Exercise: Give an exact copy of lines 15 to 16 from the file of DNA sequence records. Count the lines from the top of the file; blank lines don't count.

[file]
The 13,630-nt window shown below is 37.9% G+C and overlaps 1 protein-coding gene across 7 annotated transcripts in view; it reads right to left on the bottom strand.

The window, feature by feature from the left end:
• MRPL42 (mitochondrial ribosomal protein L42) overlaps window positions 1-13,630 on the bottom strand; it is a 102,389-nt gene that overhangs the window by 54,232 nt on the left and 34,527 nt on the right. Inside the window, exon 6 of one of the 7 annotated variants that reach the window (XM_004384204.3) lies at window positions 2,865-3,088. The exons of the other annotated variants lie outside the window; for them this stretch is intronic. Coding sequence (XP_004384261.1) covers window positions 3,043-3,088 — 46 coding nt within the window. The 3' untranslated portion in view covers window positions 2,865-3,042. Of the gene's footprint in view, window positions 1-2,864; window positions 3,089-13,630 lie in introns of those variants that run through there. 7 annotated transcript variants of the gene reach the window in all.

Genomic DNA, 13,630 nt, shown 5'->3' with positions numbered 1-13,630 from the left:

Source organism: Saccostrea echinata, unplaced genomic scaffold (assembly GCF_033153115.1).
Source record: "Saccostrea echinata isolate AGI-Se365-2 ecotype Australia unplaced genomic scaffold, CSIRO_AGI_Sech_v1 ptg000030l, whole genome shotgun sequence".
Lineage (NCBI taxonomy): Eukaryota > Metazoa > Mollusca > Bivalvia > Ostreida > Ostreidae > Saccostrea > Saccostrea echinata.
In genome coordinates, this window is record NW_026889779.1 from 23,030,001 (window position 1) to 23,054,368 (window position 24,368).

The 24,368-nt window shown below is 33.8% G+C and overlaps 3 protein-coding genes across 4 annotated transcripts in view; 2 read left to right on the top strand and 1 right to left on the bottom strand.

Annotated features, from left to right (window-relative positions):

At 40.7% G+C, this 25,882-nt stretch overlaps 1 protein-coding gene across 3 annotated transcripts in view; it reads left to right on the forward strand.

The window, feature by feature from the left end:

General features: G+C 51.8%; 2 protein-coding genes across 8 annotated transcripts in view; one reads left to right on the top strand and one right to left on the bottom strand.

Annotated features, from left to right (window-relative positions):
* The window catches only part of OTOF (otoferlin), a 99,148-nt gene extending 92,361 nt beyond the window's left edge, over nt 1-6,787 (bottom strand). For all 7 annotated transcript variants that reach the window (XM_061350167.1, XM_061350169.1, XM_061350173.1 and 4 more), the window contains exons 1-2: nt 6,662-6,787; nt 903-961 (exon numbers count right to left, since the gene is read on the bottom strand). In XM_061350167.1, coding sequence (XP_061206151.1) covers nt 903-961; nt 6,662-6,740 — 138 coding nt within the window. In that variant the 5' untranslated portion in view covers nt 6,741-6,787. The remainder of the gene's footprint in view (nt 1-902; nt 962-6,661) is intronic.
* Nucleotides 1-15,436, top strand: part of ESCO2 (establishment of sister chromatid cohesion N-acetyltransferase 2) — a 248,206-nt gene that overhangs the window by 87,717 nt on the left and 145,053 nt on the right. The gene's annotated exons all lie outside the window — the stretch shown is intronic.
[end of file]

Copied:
* The window catches only part of OTOF (otoferlin), a 99,148-nt gene extending 92,361 nt beyond the window's left edge, over nt 1-6,787 (bottom strand). For all 7 annotated transcript variants that reach the window (XM_061350167.1, XM_061350169.1, XM_061350173.1 and 4 more), the window contains exons 1-2: nt 6,662-6,787; nt 903-961 (exon numbers count right to left, since the gene is read on the bottom strand). In XM_061350167.1, coding sequence (XP_061206151.1) covers nt 903-961; nt 6,662-6,740 — 138 coding nt within the window. In that variant the 5' untranslated portion in view covers nt 6,741-6,787. The remainder of the gene's footprint in view (nt 1-902; nt 962-6,661) is intronic.
* Nucleotides 1-15,436, top strand: part of ESCO2 (establishment of sister chromatid cohesion N-acetyltransferase 2) — a 248,206-nt gene that overhangs the window by 87,717 nt on the left and 145,053 nt on the right. The gene's annotated exons all lie outside the window — the stretch shown is intronic.